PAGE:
Bold visions and solid fundamentals are driving investor interest in space

Investors are excited about the opportunities in the space market that are being unlocked by exit events and continued interest and private investment in the biggest and most successful space companies, including SpaceX. During a TC Sessions: Space 2021 panel discussion on the growth-stage investment outlook for startups, Bessemer’s Tess Hatch, Sequoia’s Shaun Maguire and Hemisphere Ventures’ Lisa Rich shared their thoughts on the active year that just passed and on what’s coming next.

We’ve shared highlights from the discussion below, followed by a video of the full discussion, “Backing the Brightest.”

First, in terms of the year that just passed, SPACs obviously played a big role in space startups and generating liquidity for investors.


It’s bringing liquidity back to the investors that invested in those space companies years ago, I think looking back, Skybox, which was one of the first venture backed companies that had an exit was sold to Google for about half a billion dollars in 2014, after it was created in 2010. And not many venture capitalists were investing in space at the time, but they heard half-a-billion four years later— those are good ROI and a short time horizon for my LPs. Then basically every VC invested in one or two space companies, but from 2014 until this year, there weren’t many liquidity events in the industry.


You know, I think direct IPOs are still the gold standard, and a lot of the most marquee companies will try to do that. But SPACs are a very powerful tool in the toolkit, and it’s great to have another path toward liquidity. And in general, I think SPACs are better suited for deep tech companies than for like, enterprise SaaS companies, just where there’s oftentimes it’s hard to tell long-term stories with a traditional IPO process, whereas it’s much easier with SPACs.

We also talked about what areas of potential investment are of most interest to the panelists, and what they’re looking forward to in the sector for 2022 and well beyond.


If I looked at 2030, just between SpaceX, Rocket Lab and other launch platforms, I just think we’re going to, despite the last 40 years of the space industry underdelivering and moving more slowly, and not living up to the science fiction future we were all promised, I actually do think now is different. I truly believe that when you move innovation into the private industry, it’s just different than when it’s government doing the innovation. So I think when we look up in 10 years, we’re going to be blown away by what the world looks like, by the number of humans in space, by where we’re going, and I think we’re going to be getting close to some type of Mars colony.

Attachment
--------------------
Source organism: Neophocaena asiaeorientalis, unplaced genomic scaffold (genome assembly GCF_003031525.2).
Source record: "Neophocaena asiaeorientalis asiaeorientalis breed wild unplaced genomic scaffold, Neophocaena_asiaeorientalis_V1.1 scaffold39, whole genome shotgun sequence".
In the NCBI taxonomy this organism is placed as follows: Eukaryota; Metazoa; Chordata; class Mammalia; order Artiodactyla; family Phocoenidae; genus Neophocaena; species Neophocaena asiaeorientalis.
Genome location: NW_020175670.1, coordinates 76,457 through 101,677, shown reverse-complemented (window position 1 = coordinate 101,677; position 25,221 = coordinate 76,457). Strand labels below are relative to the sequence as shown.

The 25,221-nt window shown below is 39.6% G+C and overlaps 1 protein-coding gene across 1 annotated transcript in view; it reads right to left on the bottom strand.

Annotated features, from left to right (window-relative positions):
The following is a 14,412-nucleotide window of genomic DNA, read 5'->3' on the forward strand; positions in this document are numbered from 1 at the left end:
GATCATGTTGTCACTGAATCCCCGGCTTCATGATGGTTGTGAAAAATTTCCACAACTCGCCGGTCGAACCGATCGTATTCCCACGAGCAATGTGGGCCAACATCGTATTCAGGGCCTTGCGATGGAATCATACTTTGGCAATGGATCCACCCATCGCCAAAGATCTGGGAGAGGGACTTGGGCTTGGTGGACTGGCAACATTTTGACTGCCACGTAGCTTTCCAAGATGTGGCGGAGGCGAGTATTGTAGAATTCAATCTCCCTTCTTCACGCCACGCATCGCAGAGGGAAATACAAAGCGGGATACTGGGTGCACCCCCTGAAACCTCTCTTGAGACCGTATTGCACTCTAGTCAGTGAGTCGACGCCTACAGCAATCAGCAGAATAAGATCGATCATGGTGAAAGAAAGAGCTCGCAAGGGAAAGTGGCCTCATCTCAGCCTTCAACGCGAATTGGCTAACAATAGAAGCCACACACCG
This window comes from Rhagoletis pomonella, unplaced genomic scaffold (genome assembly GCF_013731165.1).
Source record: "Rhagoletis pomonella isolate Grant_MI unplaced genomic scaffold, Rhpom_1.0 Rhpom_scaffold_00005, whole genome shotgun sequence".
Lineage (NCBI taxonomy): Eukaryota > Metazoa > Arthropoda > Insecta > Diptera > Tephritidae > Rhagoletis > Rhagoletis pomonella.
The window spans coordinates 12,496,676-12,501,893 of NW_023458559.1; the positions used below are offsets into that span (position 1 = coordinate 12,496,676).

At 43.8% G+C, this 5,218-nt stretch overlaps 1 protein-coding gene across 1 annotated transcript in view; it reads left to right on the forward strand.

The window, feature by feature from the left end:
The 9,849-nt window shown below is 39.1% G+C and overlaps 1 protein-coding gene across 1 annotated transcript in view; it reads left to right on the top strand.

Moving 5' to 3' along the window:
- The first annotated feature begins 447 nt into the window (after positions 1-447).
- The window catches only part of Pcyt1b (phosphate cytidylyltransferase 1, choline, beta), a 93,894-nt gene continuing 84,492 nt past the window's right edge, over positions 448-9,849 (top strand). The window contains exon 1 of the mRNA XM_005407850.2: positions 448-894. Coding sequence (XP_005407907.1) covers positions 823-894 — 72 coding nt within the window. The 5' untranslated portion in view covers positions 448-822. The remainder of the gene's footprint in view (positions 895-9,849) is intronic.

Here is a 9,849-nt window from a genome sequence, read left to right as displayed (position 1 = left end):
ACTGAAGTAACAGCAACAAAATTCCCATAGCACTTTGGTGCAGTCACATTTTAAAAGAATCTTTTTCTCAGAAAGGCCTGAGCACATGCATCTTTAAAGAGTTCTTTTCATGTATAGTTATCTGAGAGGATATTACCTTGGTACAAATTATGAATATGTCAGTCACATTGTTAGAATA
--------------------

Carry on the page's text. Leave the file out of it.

I’m actively looking and investing. I think the industry at hand is unique sensors in space. And what I mean by unique, is we have a ton of companies looking at taking photos of the Earth, we have a ton of companies that are communicating and connecting the world and it’s up to an entrepreneur’s imagination on what the sensors may look like.


It has to be with the business plan first. And so that’s always what it comes back to. It’s not just the team: It’s what is the model. So we’re seeing some smart models at Hemisphere Ventures that we think can be built out to be the next big things that we’ll all see in the public eye at some point. And I’m glad to see fewer people contacting me saying they’re going to build a rocket. I really am tired of the engineers that have dedicated their future to building rockets when we need so much more in this industry.

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